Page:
(Photo credit: Rachael Johnston)
This post originally appeared at our sister site, Aldi Reviewer.
It’s a common question, especially for people who have never gone to Aldi or have only gone to Aldi a few times. What’s good? What products are worth getting, and what products are worth avoiding? There are no shortage of opinions out there, from consumers and bloggers alike. We’re no different; we’ve made up our own lists of things we always buy and never buy from the German grocer.
There are a couple of problems with any list … including ours. One, they’re subjective, based on taste. One person’s favorite is another person’s most hated product. We’ve reviewed products before where people disagreed with us, whether it was objections to our negative review of Casa Mamita Chipotle Lime Salsa or disagreement with our positive review of Parkview Beef Franks.
Two, Aldi products can and do change. Aldi tweaks its products from time to time, and while those changes aren’t always for the better, they often are. So any list is subject to change, because Aldi may change suppliers or have a supplier tweak a formula in a way that changes whether that product ought to be on a “buy” or “don’t buy” list.
With those warnings in mind, though, I want to focus on a few general categories that, over time, we’ve found to be good for purchasing from Aldi. Unless otherwise noted, all of these are Regular Buys, available all the time.
In our experience, the “staple” products — things like bread, milk, eggs, and butter (or spread) — tend to be indistinguishable from any other national or grocery brand we’ve ever tried. They tend to taste the same, cook the same, and last about the same time. They are also often cheaper than what we can get most other places; this isn’t always true, and prices can fluctuate, but prices on staple products is one of Aldi’s most competitive edges.
Aldi cheese has its detractors, but I’m not one of them. Whether it’s block cheese, shredded cheese, sliced cheese, or even cottage cheese, we’ve never found the taste or texture to be any different than cheese you can get other places. The prices are good and the quality is even better.
We’ve covered cereals at Aldi elsewhere, and we’ve found that, for the most part, Aldi cereals taste about as good as other store brands, and in some cases are even hard to tell apart from national brands. (True, Aldi’s take on Cheerios isn’t quite as good as Cheerios, but it’s better than many other generic imitations.) The prices on Aldi cereals are very good, which makes this a solid category for buying.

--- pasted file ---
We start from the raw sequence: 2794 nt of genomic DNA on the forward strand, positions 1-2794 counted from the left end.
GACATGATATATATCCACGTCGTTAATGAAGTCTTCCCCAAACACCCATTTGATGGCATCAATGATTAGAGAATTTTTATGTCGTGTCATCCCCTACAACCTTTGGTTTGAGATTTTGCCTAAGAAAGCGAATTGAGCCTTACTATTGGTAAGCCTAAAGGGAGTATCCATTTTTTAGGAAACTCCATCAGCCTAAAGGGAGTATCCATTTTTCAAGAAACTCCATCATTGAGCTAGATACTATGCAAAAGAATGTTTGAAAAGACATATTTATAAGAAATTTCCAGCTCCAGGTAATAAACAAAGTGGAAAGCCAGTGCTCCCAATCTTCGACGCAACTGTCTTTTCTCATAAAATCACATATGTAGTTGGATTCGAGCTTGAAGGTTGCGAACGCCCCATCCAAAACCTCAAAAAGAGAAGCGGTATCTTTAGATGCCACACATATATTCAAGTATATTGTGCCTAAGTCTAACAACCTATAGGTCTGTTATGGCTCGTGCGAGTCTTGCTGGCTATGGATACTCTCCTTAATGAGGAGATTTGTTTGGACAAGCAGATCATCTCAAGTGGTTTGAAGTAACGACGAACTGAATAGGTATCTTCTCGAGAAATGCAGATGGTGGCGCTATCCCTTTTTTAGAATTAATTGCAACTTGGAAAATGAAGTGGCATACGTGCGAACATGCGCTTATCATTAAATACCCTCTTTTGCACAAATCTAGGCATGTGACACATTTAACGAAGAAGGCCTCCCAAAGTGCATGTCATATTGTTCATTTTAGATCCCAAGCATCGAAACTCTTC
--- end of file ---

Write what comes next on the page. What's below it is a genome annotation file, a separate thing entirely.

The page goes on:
I should be specific here: there is one line of burger that I think is consistently good, and that’s the generically named “Beef Burgers” that Aldi sells in a clear bag with blue lettering. They’re in the frozen section, they’re 85% lean, and they taste as good as any other burger I’ve ever had outside of a restaurant … and better than a few burgers I’ve had inside restaurants. They have one ingredient, beef, and they do the job well.
Aldi keeps a wide variety of lunch meats, including large bags of standard meats, deli-sliced varieties, and even some preservative-free items. We’ve been eating these for years and have yet to find one we didn’t like. They’re cheap, tasty, and (except for the preservative-free ones, for obvious reasons) tend to last a decent amount of time in the fridge.
Aldi stocks brand-name laundry detergent if you want it, but we’re big fans of the Tandil line, which has done an excellent job imitating the formulation of brand-name detergent at a fraction of the price. We especially like the blue bottle Tandil, which is one of the best cost-value laundry detergent options we can find anywhere.
Girl Scout Cookies
Girl Scout Cookies are an annual craze in the United States, and while grocers have tried to do their best to imitate them, we think Aldi does the best job of it. Especially during the times of year when you can’t get Thin Mints from your local scout, these are wonderful imitations, especially if you keep them in the fridge. They’re also very inexpensive, even more than the Girl Scouts, although I’d quickly add that it’s good to spend the extra money to support your local Scouts when they’re selling the real thing.
What about you? Any specific products that you think are good to buy at Aldi?